It was also obvious that these types of relationships didn't just exist with romantic relationships, but in friendships, work relationships, sibling relationships, and parent-child relationships.

There is a broad spectrum of abuse. As I stated above, we can gain the most insight into an abusive pattern if we look at the dynamic in between the overtly abusive episodes. This behavior is responsible for the confusion and attachment that often prevents an abuser's partner from leaving the relationship. It is the dynamic that is responsible for an abuser's partner losing her self-confidence and self-respect, causing her self-esteem to plummet. The indirect mistreatment can exist by itself, but it more commonly precedes other forms of abuse in a romantic relationship. By the time an abuser's partner experiences the more overt episodes of abuse, she is heavily invested in the relationship. This is the behavior that isn't extreme, it isn't overt, nor is it necessarily hidden, as with covert abuse. This behavioral pattern is subtly abusive.

All subtle abuse is emotionally abusive, as it attacks a person's emotional health and well-being. However, not all emotional abuse is subtle abuse. There can be many characteristics of emotional abuse in a relationship that are used to directly attack the victim, making it easier to identify than covert abuse. On that note, while covert abuse is hard to see in a relationship, subtle abuse may remain in plain sight, but it just may seem insignificant. This may seem like a small distinction, but it isn't when you're living with it daily.

The word "subtle" is defined as "so delicate or precise as to be difficult to analyze or describe," "making use of clever and indirect methods to achieve something," "hard to notice or see: not obvious," "clever and indirect: not showing your real purpose." I like this term because it encompasses covert behavior, but it leaves room to broaden the definition to include tactics that may actually be seen and observed, but because they can seem insignificant, often go overlooked or ignored.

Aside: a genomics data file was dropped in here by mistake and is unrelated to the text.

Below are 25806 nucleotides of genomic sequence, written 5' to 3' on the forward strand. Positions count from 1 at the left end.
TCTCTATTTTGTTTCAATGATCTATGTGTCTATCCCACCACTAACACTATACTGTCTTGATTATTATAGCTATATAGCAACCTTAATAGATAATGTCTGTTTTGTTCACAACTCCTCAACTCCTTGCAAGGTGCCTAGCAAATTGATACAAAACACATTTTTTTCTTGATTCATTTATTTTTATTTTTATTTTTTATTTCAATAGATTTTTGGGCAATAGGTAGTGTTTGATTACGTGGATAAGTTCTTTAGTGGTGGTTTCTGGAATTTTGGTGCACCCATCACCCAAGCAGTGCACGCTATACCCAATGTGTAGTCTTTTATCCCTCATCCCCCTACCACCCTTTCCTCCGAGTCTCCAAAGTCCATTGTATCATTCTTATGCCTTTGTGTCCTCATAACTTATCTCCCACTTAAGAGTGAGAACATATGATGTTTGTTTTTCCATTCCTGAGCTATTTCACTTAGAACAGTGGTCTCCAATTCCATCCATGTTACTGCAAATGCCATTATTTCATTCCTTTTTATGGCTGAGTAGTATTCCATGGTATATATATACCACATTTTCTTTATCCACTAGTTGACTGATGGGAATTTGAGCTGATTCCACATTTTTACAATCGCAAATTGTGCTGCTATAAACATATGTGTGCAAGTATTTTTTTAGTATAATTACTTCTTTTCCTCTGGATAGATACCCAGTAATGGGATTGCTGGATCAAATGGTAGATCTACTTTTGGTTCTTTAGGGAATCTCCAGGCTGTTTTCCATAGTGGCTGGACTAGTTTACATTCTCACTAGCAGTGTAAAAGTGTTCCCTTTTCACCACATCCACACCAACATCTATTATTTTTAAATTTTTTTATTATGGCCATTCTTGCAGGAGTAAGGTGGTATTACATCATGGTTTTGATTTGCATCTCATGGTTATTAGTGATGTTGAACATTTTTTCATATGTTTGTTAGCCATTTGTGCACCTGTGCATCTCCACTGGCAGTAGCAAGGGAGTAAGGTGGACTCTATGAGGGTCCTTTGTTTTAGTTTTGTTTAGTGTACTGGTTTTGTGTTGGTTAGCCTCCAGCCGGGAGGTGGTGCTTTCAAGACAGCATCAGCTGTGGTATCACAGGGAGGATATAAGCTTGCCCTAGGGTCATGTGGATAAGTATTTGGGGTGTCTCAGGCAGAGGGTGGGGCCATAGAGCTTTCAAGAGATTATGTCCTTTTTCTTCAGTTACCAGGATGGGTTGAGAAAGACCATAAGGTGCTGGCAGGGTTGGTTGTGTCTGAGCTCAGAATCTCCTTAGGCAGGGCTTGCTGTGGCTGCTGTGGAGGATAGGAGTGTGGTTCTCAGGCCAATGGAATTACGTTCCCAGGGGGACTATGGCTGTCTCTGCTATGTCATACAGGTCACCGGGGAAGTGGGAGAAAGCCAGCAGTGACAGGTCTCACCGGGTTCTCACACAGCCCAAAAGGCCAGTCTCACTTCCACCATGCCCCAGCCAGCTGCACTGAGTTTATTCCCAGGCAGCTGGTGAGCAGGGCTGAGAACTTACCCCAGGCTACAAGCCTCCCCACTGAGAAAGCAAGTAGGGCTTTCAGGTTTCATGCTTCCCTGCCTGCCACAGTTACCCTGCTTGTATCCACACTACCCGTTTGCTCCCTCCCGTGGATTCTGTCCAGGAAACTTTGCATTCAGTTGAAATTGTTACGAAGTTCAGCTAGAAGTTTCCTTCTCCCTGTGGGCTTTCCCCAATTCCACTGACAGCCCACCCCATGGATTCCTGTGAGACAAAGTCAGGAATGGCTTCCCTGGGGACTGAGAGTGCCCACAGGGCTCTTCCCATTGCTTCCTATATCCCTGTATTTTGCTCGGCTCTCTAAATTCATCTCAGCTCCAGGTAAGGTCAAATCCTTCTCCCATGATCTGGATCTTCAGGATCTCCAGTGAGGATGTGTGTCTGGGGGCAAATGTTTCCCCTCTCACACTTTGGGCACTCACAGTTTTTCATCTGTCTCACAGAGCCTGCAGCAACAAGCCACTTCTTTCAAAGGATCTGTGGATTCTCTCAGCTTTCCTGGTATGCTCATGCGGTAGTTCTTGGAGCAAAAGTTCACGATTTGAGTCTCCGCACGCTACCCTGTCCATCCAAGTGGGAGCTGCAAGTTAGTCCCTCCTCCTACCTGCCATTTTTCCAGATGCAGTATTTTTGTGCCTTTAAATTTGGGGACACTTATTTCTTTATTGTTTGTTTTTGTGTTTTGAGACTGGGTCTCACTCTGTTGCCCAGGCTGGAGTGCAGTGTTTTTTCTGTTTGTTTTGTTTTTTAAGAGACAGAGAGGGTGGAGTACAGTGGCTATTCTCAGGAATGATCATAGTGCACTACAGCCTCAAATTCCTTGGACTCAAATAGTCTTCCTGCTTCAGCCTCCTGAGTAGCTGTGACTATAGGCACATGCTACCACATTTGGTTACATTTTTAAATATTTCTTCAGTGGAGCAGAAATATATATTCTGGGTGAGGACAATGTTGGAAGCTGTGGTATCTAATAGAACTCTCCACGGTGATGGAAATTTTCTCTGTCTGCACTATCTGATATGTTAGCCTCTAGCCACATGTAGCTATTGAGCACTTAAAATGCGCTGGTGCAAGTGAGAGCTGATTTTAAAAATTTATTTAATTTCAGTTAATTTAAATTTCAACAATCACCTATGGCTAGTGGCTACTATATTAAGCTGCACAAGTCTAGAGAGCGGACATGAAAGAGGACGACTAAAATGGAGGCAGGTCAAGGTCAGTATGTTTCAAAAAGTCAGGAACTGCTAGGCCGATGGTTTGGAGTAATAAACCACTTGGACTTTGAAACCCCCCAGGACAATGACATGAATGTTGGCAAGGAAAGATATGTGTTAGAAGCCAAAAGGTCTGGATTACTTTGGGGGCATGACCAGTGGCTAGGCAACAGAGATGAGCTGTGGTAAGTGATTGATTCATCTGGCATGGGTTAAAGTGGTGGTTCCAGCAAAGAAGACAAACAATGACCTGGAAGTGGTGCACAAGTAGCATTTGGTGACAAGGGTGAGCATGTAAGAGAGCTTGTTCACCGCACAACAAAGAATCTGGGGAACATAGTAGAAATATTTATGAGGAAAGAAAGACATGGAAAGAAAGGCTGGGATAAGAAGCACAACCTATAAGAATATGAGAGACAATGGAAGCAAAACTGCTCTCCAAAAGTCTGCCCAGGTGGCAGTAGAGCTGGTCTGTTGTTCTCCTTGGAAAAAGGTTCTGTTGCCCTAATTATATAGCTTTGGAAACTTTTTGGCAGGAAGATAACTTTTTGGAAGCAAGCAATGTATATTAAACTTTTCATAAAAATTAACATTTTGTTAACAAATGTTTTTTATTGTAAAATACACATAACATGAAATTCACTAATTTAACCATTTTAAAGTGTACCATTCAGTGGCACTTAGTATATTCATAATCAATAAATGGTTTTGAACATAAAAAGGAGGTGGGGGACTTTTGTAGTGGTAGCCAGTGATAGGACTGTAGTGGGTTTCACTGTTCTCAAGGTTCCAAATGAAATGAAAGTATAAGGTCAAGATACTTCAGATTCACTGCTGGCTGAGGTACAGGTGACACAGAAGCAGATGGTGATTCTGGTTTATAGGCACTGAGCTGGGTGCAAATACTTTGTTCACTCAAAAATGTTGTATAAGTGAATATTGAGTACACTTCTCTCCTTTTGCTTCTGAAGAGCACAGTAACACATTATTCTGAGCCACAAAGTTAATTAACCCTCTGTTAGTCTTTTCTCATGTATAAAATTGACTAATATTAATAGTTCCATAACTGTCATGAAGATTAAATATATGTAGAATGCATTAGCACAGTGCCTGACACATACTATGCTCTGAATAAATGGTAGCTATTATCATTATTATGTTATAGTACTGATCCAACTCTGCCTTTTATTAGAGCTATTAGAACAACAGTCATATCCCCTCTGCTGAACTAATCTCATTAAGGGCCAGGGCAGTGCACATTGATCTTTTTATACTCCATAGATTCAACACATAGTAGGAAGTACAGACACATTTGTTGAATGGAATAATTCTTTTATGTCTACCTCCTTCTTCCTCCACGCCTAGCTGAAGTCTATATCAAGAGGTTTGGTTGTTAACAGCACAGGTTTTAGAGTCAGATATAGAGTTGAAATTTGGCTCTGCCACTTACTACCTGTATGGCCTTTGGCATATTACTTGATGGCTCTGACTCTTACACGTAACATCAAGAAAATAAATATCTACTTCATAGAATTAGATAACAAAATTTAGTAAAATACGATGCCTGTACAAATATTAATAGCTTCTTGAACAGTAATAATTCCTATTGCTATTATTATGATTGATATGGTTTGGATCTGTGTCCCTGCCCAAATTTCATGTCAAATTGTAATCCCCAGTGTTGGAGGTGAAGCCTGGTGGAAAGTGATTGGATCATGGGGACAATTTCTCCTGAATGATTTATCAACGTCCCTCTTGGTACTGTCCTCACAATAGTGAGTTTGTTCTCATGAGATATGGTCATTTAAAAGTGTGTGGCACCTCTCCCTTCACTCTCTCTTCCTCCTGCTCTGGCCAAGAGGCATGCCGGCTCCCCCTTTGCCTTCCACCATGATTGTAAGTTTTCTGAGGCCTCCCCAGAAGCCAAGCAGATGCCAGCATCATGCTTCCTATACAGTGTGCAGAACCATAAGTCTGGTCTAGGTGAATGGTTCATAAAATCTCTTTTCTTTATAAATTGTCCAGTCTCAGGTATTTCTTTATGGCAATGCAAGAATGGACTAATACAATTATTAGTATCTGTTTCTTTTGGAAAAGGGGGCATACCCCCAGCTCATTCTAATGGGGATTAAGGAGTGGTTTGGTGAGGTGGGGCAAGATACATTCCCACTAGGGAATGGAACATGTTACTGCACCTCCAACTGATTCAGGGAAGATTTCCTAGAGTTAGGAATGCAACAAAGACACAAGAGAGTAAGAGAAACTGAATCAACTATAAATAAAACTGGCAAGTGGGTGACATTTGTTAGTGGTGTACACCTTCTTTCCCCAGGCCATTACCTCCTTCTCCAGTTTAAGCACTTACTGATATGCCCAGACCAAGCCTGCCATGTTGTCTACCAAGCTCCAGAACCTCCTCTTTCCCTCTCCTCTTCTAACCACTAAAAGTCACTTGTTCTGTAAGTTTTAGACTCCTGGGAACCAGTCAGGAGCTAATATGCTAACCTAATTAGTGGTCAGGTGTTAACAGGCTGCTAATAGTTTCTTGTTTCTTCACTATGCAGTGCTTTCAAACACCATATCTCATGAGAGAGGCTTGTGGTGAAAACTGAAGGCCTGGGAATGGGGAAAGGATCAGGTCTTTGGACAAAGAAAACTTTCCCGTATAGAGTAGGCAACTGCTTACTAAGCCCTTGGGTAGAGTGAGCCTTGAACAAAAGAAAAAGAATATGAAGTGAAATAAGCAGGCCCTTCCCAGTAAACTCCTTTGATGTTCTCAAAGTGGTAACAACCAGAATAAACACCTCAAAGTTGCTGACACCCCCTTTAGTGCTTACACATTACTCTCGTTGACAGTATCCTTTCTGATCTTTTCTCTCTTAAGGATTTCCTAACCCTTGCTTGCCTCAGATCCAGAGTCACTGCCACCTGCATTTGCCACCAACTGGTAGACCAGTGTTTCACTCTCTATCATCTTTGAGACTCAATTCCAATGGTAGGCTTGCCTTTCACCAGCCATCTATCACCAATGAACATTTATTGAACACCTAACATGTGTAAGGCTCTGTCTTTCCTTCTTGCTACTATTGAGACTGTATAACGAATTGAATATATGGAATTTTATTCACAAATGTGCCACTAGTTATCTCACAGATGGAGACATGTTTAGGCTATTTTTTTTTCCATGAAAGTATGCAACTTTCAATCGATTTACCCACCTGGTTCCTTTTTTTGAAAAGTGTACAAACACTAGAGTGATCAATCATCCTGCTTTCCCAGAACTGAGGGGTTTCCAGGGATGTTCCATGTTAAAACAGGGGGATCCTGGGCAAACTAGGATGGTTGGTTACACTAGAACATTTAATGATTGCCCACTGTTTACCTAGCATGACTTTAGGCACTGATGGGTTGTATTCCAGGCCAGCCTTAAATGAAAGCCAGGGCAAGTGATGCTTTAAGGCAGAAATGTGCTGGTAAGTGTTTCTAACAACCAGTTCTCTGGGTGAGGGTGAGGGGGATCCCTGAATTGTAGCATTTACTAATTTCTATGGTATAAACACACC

So here I go. I am defining subtle abuse as the indirect use of threat, force, intimidation, or aggression, through humor, manipulation, criticism, or punishment in attempt to control or dominate another, occurring on its own or in between verbally, physically, or sexually abusive episodes.

I have done my best to identify subtly abusive traits by separating them out, hoping it will make it easier to see what is so difficult to define. Nevertheless, there is a lot of overlap among the personality characteristics of an abuser, as you will see illustrated in the personal stories. In addition, the facts surrounding the stories used in this book have been changed to protect the identity of the real-life women portrayed in the book.

Understanding Abuse: Misconceptions and Warning Signs

These are words I hear often in my practice. Women describe controlling or abusive behavior in their relationship and then follow up with something about how their partner would never cross that obvious line between verbal, emotional, or psychological abuse and physical abuse. Often these women will describe horrific, demeaning, and belittling behaviors from their partner, but shudder when I label it "abuse."

One of the most widely believed and most destructive misconceptions is that abuse describes physical violence only. This keeps women believing that the way their partners are treating them is acceptable as long as they are not being physically touched. It also teaches men that anything goes as long as the line is not crossed over into physical violence. This misconception allows verbal, emotional, psychological, and sexual abuse to go unidentified as abusive since it does not qualify as physical violence, thus excusing unacceptable behavior.